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Re: WD-WAI-PAGEAUTH-0203 and the use of ALT text

From: Jason White <jasonw@ariel.ucs.unimelb.EDU.AU>
Date: Fri, 6 Feb 1998 11:24:46 +1100 (AEDT)
To: A.Flavell@physics.gla.ac.uk
cc: HTML Guidelines Working Group <w3c-wai-gl@w3.org>
Message-ID: <Pine.SUN.3.95.980206105841.26401B-100000@ariel.ucs.unimelb.EDU.AU>
For the benefit of those reading the archives, the original message to
which this is a reply was sent to the IG list rather than the GL list.
On Thu, 5 Feb 1998, Alan J. Flavell wrote:

> The principle from which I have proceeded is that the ALT text is
> literally "alternative text", i.e it provides a textual substitute for the
> _information_ or _purpose_ of the image.  There are other attributes
> (TITLE and, now, LONGDESC) available for other purposes such as
> _describing_ the image. 

This is indeed precisely the principle which I have been advocating in
this working group for some time, and which I understand to have been
accepted as a broad position of concensus.
> At:
> "Provide alternative text for all images and image maps."
> it says:
> "Each image should have alternative text that describes the function of
> the graphic"
> I disagree.  What is wanted is not a _description_ of the function, but
> the function itself.  Of the examples given, "Section Title: Banana
> Products,"  and "Search Button." seem fine, but "Graph of population
> versus age," is _no_ alternative text presentation of the _information_. 
> Rather, this would be more appropriate IMO as the TITLE attribute.  What
> the text mode reader needs to know is not _that_ there is a graph present,
> but what the heck does the graph show that is relevant to the topic under
> discussion?  If the text already makes that clear, then maybe ALT="" is
> appropriate.  Surely, calling the text-mode reader's attention to a graph
> that they can't read, while telling them nothing about what information it
> contains, is worse than useless?  
I partially agree. The ALT text, however, is appropriate in that it both
identifies the presence of the graphic and indicates the nature of its
contents. However, it would be inadequate unless accompanied by a long
description, which would convey the detailed information presented in the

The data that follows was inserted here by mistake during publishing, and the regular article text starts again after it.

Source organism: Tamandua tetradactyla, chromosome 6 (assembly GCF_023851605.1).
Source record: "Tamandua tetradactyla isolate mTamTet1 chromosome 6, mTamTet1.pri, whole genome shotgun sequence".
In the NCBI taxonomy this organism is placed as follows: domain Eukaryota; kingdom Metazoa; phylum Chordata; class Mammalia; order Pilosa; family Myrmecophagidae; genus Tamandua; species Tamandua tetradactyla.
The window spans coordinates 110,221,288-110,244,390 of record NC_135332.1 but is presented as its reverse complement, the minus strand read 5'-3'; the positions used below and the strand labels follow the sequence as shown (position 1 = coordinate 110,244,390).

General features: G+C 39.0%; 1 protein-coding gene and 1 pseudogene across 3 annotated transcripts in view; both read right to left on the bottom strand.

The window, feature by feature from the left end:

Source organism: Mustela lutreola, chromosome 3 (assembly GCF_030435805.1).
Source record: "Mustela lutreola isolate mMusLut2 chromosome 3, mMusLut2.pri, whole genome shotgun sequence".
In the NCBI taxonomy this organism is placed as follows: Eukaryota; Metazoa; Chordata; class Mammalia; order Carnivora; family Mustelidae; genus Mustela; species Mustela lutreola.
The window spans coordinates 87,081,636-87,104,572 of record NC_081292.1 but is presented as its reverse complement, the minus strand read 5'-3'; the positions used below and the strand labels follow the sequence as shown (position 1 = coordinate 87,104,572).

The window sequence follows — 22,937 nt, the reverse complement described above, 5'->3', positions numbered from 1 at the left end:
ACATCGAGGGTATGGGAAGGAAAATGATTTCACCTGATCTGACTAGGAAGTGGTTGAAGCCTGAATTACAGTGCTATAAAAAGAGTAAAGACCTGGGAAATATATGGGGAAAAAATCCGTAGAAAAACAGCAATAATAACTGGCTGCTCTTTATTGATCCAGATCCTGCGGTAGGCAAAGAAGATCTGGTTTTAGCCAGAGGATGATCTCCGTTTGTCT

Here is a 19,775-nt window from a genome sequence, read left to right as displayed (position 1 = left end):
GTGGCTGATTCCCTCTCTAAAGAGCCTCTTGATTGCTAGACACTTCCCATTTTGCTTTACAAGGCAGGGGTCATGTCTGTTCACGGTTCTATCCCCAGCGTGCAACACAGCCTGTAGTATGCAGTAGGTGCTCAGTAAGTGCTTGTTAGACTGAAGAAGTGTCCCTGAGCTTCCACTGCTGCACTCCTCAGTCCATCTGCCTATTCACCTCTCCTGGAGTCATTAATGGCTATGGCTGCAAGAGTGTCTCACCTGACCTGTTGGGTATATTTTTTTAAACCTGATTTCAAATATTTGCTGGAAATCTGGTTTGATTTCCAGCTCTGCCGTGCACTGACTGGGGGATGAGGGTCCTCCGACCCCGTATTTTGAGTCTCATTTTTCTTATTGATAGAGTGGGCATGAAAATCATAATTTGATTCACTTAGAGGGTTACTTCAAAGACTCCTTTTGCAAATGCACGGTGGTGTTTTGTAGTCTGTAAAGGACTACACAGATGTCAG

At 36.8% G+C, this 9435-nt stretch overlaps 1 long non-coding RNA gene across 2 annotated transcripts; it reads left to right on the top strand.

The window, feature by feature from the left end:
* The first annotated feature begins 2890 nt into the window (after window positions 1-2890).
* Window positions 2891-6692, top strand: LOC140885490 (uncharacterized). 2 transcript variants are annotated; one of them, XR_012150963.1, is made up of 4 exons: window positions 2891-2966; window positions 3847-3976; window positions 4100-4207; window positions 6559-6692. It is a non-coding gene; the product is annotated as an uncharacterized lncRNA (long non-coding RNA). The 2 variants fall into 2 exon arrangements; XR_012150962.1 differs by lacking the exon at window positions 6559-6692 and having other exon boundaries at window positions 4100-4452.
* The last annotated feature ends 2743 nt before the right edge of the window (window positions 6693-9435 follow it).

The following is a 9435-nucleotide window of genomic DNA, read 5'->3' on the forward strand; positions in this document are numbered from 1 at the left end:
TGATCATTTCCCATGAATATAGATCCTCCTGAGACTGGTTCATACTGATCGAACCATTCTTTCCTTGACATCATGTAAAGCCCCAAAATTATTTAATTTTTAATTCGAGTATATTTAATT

graph, for instance by means of a table or by a description of the graph.
In an educational setting in particular, or if a person with a disability
is discussing the information with her/his colleagues who are viewing the
graph, it is helpful to know at least which axis is used to express which

The example should be modified to include the LONGDESC attribute.

 > > And
in the "possible strategies", again we have a
of > information, instead of the information itself.  <IMG src="logo.gif" 
> alt="XYZ Logo"> cannot possibly be right, in my view.  If the logo is
> there in order to identify the company, then the name of the company would
> be appropriate, e.g ALT="XYZ Corp", whereas if the company name is already
> present in clear text, then ALT="" would seem more appropriate, unless
> their logo is somehow pertinent to the topic under discussion, rather
> than mere identification.
The question here is whether it is important for the reader to know that
there is a logo present at this point in the document, as well as the name
of the company. The best solution to this problem would actually identify
both the name of the organisation and indicate the signifiance of the
logo. For an excellent example, see http://www.srl.rmit.edu.au
> With a little thought it's possible to choose ALT texts such that the text
> reads naturally, and the text-mode reader is scarcely aware of the
> "seams". Pages that have been composed "by rote", putting ALT="XYZ logo" 
> whenever the logo occurs, tend to read idiotically on a text mode
> browser.  Almost as bad as those that have ALT="large red bullet" etc.
I agree. The logo is best described perhaps only once, on the home page.
Thereafter, it could be treated as decorative and receive a null ALT

> I would rather say "The ALT text should substitute for the
> _purpose_ of the image; the mere description of the graphic will rarely be
> appropriate for doing that". 
I agree.
Received on Thursday, 5 February 1998 19:25:20 UTC

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